Anke-Eve Goldmann – Cycle Worlds Coolest Journalist.

                                                             BIRDS ON BIKES!!!!!!!
Well, you have to admit, if you are a bloke like me, there is nothing better than seeing a Girly on a motorcycle, Black leather, curves in the right places and blasting down the road hitting the Magic Ton is something many of us have hoped to see, and now- things are indeed changing and we see more and more Birds on bikes.
Women have ridden bikes for years i know but back in the 50′s and 60′s you didnt see many on them in magazines, unless they were just modeling for the company, this now brings me to the infamous Anke- Eve Goldmann!
What a Girl, a great rider, a great looker and one of the top Journalists in motorcycling history.
Goldmann taught German to airmen’s children at a U.S. Air Force base in Germany. She was the first woman to ride a motorcycle with a one-piece leather racing suit, made for her by German manufacturer Harro. She rode BMW motorcycles and became a spokesperson for the marque before buying an MV Agusta.
Anke-Eve Goldmann was a journalist for Cycle World, Das Motorrad in Germany, Moto Revue in France and other international motorcycle magazines.

Anke-Eve Goldmann was a journalist for Cycle World, Das Motorrad in Germany, Moto Revue in France and other international motorcycle magazines.

Goldman was a friend of author André Pieyre de Mandiargues and the inspiration for the main character, ‘Rebecca’, in his most popular book The Motorcycle (1963).


The book was adapted for the 1968 film The Girl on a Motorcycle starring Marianne Faithfull. From the 1950s, she competed in endurance and circuit racing, at the Nürburgring and Hockenheimring but being a woman, was barred from higher level competitions.


In 1958, she helped found the Women’s International Motorcycle Association in Europe.

She gave up motorcycling after the death of a close friend.


At 6 feet tall, she stood out in any crowd and especially clad in Black leather, she was a natural with Motorcycles and could ride the socks off the damn thing.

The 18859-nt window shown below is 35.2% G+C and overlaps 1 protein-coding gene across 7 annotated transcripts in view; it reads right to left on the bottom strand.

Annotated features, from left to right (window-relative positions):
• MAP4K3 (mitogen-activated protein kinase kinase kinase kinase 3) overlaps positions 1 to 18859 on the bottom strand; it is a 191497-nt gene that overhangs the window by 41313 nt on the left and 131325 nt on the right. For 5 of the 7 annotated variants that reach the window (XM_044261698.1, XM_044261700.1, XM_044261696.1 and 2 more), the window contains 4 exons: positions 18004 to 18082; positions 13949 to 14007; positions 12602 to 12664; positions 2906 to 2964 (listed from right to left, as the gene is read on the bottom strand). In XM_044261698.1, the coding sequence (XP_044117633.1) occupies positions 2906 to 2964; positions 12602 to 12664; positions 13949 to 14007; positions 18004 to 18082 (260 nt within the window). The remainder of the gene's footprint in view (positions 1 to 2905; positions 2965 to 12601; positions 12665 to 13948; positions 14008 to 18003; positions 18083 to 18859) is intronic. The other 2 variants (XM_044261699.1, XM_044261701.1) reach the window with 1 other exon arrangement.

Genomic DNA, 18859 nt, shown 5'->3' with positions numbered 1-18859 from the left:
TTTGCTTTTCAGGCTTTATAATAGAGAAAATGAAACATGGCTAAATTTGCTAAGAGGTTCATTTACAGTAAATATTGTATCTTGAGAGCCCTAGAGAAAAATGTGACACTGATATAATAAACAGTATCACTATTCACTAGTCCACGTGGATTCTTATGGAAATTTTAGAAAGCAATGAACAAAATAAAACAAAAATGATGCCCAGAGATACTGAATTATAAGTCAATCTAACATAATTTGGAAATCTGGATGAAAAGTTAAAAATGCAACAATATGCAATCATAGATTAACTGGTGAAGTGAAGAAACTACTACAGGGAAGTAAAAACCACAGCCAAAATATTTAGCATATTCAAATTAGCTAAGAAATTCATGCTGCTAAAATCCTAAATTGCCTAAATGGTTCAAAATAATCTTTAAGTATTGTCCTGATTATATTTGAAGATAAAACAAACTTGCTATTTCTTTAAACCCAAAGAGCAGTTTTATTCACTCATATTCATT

This did not dissuade her from seeking fast motorcycles and race tracks; in many photographs she is hurtling down the tarmac, and mixing with other motorcyclists at Hockenheim and Nurburgring – such as here examining a Norton Manx at Nurburgring.



Her ‘pass’ at the tracks, beyond her riding ability, was a facility with writing a good story for the press, and she regularly sent racing and riding reports to Moto Revue in France, as well as publications in Spain, Sweden, Germany, the US, and Japan. Here at Hockenheim, she waits for track time with a pair of Jawa two-strokes and a Zundapp outfit – her suitcase strapped to the parcel rack of her R69.


She worked at a U.S. Air Force base, teaching German to the children of soldiers stationed there. She also spoke other languages, and her command of English was good enough to write two articles for Cycle World magazine in 1962. ‘An Invitation to a Lap Around the Nurburgring’ was published in the June issue of 1962, and a report on women racers in the Soviet Union (!) was printed in October of that year [and yes, I will definitely post it]. In this photo, noted motorcycle author Erwin Tragatsch, author of the definitive ‘Illustrated History of Motorcycles’, stands with a group visiting Anke-Eve with her late-model R69S, now with a British ‘Peel’ fairing (distinguishable by the clear panel in the nose – the headlamp is not mounted to the actual fairing, but is retained in the standard position. The clear section is elongated for a full sweep of light).

And don’t you wish your Elementary School teacher rode a motorcycle like Anke-Eve! She cut quite a figure in those drab days of the late 1950s, and had a bit of an exhibitionist streak.


find it especially interesting that Goldmann designed her own motorcycle racing leathers. Apparently she worked with German leather riding gear manufacturer Harro in designing her custom riding gear. I’m presuming there wasn’t much in the way of motorcycling gear available for women in the 50’s so she helped create her own.

The custom summer one-piece riding suit she designed had a distinctive diagonal zipper starting at the neck and angling across her upper torso. A look that is certainly current today in women’s fashion. Harro went on to manufacture her designs for public consumption.

In winter her jacket featured a wide multi-buckled belt, too large to be merely a kidney belt. Perhaps it helped keep her warm in cold temperatures. Her winter riding suit was significantly bulkier and larger than her svelte summer cat-suit, and clearly accommodated woolen under layers.

After her closest friend died in a riding accident, Anke-Eve Goldmann seems to have given up motorcycles altogether, and began to travel with a backpack to remote Asian locations. Traveling alone, she trekked through Burma, the Sunda Islands, Vietnam, and Cambodia, not many years after the conflicts there had ended.



So Below, a few cool pics for you to look at of this Bird on a bike, hope you like them?


































I shall be doing other blogs of ” Birds on Bikes” So stay tuned…….